Duck Phillips had an interesting reaction to the assassination. After calling Peggy Olson for an assignation at a hotel room, he heard the news of the events in Dallas on the television. Duck expressed silent shock before ripping the television’s extension cord from the wall. Then Peggy appeared. Many fans saw this as a sign of Duck using Peggy for his own nefarious means. When their affair had first started in (3.07) “Seven Twenty-Three”, fans were claiming that Duck was using Peggy to get even with Don for his termination from Sterling Cooper last season. Considering that Peggy has not left Sterling Cooper, fans are now claiming that Duck is using Peggy as some kind of addiction. Frankly, I no longer care. I am getting tired of these bigoted remarks about Duck. I realize that he is not perfect. But he is no more or less flawed than the other characters. I also get the feeling that fans have not forgiven him for abandoning his dog in (2.06) “Maidenform” and continue to view him as some kind of slimy villain. As for his actions regarding the hotel room’s television, I believe that the assassination had upset him so much that he tried to turn away from it and continue his assignation with Peggy. But even after they had sex, he realized that he could not run away from it. Duck told Peggy what he had done and turned the TV back on. The interesting result to all of this is that he - quite rightly - thought about his kids and wanted to check on them. On the other hand, I found Peggy's reaction to the assassination rather interesting. She seemed a little put out by her family's reaction to the news and went to the office to hide from the media coverage by working. This reminded me of her reaction to Marilyn Monroe's death. I wonder if Peggy is slowly becoming a Don Draper. If not, good. But if she is, I cannot view this as a good thing.
For the Drapers, I think the assassination made Betty realize that the world is changing and that it was useless to pretend otherwise. Don tried to shield his family from the bad news and pretend that everything was going to be okay. Even Joan Harris had pointed this out to Roger Sterling during a telephone conversation that the world will continue, despite traumatic events like the assassination. And in a way, both Don and Joan were right. Life will continue. But the two characters also failed to see the long term affect that the assassination would have on American society. Betty seemed to feel that life as she had known it will change. Which would explain why she had no qualms about Sally and Bobby watching the news about JFK's death. As she had pointed out to Don, what was the purpose of trying to shield them from the news. And I think the assassination made her confront that she no longer has a marriage. Or perhaps she never had one.
I have always suspected that Don and Betty never really loved each other when they first got married. Both had married each the other for superficial reasons. Betty tried to maintain the marriage by pretending to be the perfect housewife and making attempts to emotionally connect with Don. She also fooled herself into believing that a third child might finally improve their marriage. Don simply tried to maintain the status quo as successful professional man and suburban husband/father. Whenever things went wrong with Betty - her discovery of his communications with her psychiatrist, her discovery of his affair with Bobbie Barrett, her kicking him out of the house and finally her discovery of his identity as Dick Whitman - Don tried to be the perfect husband/father and pretend that all is right with the world. I found myself recalling his comment in (2.08) "A Night to Remember", when he told Betty that he doesn't want to lose "this", following her confrontation about Bobbie Barrett. There is a good chance that he might be in love with Suzanne Farrell. But I suspect that he harbor doubts that she could be the perfect social wife that he feels that Betty can be. But the assassination and other events of the year, like her discovery of Don’s true identity may have finally made Betty realize that her marriage is a lie. I suspect that Don's attempts to placate her over the assassination may have been the last straw. Even Sally had failed to buy Don's reassurances that everything is going to be all right, by a strange look she had given him. I feel that Betty is tired of living the lie. I feel that she is tired of being a "housecat". Her dream in (3.05) "The Fog" made me wonder if she would ever start to reject that role. I think her confession to Don that she no longer loved him made me suspect that she has had enough. When will Don realize that he has only loved the idea of Betty and not the woman, herself?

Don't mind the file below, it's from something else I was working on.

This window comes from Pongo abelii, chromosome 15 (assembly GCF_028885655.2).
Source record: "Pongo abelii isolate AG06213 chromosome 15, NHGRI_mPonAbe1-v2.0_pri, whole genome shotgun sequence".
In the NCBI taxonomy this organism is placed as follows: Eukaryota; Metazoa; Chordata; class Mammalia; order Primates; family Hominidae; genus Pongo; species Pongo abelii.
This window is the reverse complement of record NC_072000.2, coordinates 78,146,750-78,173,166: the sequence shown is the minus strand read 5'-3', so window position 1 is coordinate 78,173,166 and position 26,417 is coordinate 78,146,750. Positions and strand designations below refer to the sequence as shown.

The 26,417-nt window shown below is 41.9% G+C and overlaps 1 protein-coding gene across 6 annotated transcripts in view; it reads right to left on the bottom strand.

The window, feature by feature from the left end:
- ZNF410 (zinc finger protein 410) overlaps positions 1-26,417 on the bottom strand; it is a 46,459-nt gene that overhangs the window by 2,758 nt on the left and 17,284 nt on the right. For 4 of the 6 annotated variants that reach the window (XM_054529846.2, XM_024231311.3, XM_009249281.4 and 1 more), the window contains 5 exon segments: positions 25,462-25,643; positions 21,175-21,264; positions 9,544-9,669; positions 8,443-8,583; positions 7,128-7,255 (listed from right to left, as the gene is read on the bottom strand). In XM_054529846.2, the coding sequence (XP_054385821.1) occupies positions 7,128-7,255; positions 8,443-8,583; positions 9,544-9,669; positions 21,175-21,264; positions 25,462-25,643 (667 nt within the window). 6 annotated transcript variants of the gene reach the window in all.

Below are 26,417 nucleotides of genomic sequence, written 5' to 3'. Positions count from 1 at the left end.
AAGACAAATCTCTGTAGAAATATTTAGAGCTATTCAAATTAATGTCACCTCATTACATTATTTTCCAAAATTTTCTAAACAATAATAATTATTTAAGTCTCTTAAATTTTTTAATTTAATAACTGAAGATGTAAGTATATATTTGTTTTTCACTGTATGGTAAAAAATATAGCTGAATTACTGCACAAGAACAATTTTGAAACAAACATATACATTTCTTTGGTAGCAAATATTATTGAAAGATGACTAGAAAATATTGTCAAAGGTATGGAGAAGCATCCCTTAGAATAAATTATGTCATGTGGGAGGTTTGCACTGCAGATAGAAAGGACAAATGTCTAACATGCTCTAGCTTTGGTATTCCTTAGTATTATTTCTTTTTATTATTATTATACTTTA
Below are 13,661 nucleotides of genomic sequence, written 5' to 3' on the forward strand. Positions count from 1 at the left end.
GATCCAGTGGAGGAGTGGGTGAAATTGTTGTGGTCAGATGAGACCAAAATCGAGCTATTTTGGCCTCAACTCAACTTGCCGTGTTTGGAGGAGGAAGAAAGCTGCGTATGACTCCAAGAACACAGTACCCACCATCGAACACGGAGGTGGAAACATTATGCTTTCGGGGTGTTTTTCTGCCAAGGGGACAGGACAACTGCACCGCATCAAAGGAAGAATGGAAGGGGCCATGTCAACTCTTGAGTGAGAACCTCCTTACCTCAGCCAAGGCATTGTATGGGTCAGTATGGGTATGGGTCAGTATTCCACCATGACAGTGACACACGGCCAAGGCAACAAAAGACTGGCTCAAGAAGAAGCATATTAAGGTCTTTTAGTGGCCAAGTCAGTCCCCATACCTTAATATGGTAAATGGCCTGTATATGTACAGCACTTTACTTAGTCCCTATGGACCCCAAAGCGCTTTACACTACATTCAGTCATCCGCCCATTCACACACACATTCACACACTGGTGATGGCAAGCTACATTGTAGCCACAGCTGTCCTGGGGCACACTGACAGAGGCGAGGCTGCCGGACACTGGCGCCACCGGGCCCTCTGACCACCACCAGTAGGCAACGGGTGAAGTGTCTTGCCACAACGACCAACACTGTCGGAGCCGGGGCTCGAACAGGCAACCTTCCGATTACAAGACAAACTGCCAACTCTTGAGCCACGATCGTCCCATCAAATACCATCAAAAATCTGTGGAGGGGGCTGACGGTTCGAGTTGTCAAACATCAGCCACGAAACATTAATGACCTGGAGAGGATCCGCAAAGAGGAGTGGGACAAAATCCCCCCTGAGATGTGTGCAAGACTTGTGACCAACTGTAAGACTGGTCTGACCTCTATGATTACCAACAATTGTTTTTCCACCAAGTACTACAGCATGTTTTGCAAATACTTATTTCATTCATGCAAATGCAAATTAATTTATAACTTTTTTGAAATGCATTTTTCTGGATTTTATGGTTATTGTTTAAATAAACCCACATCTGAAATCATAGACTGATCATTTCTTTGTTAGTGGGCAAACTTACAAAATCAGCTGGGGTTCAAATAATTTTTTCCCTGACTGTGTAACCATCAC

I might as well say it. I believe that ”The Grown Ups”, like (3.11) “The Gypsy and the Hobo” from the previous week, to be one of the best episodes in the past three seasons of ”MAD MEN”. Some seemed to think that showing the assassination on the series was pointless. They feel that Weiner will return both the Draper marriage and everything else to what it used to be. If that was true, what would have been the point of creating a series like ”MAD MEN” in the first place? Or better yet, what if those people proved to be wrong? What if ”The Grown Ups” proved to be the catalyst for more changes, as the series moves deeper into the 1960s?
Friday, November 20, 2009
Below is my review of the new biographical film on Amelia Earhart, the famous aviatrix from the 1930s:
”AMELIA” (2009) Review